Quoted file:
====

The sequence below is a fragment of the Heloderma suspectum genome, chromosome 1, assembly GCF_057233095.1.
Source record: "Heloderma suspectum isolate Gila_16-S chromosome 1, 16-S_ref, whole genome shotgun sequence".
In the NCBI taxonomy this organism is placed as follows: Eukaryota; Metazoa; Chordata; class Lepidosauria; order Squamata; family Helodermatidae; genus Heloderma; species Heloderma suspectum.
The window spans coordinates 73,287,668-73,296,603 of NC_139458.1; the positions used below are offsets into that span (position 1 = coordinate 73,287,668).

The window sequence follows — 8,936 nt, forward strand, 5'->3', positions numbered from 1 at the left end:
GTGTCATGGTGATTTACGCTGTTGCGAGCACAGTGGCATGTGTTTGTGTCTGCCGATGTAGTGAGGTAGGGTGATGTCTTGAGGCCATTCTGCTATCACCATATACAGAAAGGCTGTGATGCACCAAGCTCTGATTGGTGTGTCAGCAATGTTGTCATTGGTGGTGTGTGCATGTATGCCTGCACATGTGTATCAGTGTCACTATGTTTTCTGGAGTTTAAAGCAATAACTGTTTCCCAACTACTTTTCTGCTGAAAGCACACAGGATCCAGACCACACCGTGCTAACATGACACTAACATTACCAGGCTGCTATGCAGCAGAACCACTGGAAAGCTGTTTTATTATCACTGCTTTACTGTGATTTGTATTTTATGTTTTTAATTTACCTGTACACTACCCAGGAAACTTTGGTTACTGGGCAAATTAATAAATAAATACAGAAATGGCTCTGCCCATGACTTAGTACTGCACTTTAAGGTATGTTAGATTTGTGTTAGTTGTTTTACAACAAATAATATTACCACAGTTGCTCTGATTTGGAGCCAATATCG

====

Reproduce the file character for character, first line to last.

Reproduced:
The sequence below is a fragment of the Heloderma suspectum genome, chromosome 1, assembly GCF_057233095.1.
Source record: "Heloderma suspectum isolate Gila_16-S chromosome 1, 16-S_ref, whole genome shotgun sequence".
In the NCBI taxonomy this organism is placed as follows: Eukaryota; Metazoa; Chordata; class Lepidosauria; order Squamata; family Helodermatidae; genus Heloderma; species Heloderma suspectum.
The window spans coordinates 73,287,668-73,296,603 of NC_139458.1; the positions used below are offsets into that span (position 1 = coordinate 73,287,668).

The window sequence follows — 8,936 nt, forward strand, 5'->3', positions numbered from 1 at the left end:
GTGTCATGGTGATTTACGCTGTTGCGAGCACAGTGGCATGTGTTTGTGTCTGCCGATGTAGTGAGGTAGGGTGATGTCTTGAGGCCATTCTGCTATCACCATATACAGAAAGGCTGTGATGCACCAAGCTCTGATTGGTGTGTCAGCAATGTTGTCATTGGTGGTGTGTGCATGTATGCCTGCACATGTGTATCAGTGTCACTATGTTTTCTGGAGTTTAAAGCAATAACTGTTTCCCAACTACTTTTCTGCTGAAAGCACACAGGATCCAGACCACACCGTGCTAACATGACACTAACATTACCAGGCTGCTATGCAGCAGAACCACTGGAAAGCTGTTTTATTATCACTGCTTTACTGTGATTTGTATTTTATGTTTTTAATTTACCTGTACACTACCCAGGAAACTTTGGTTACTGGGCAAATTAATAAATAAATACAGAAATGGCTCTGCCCATGACTTAGTACTGCACTTTAAGGTATGTTAGATTTGTGTTAGTTGTTTTACAACAAATAATATTACCACAGTTGCTCTGATTTGGAGCCAATATCG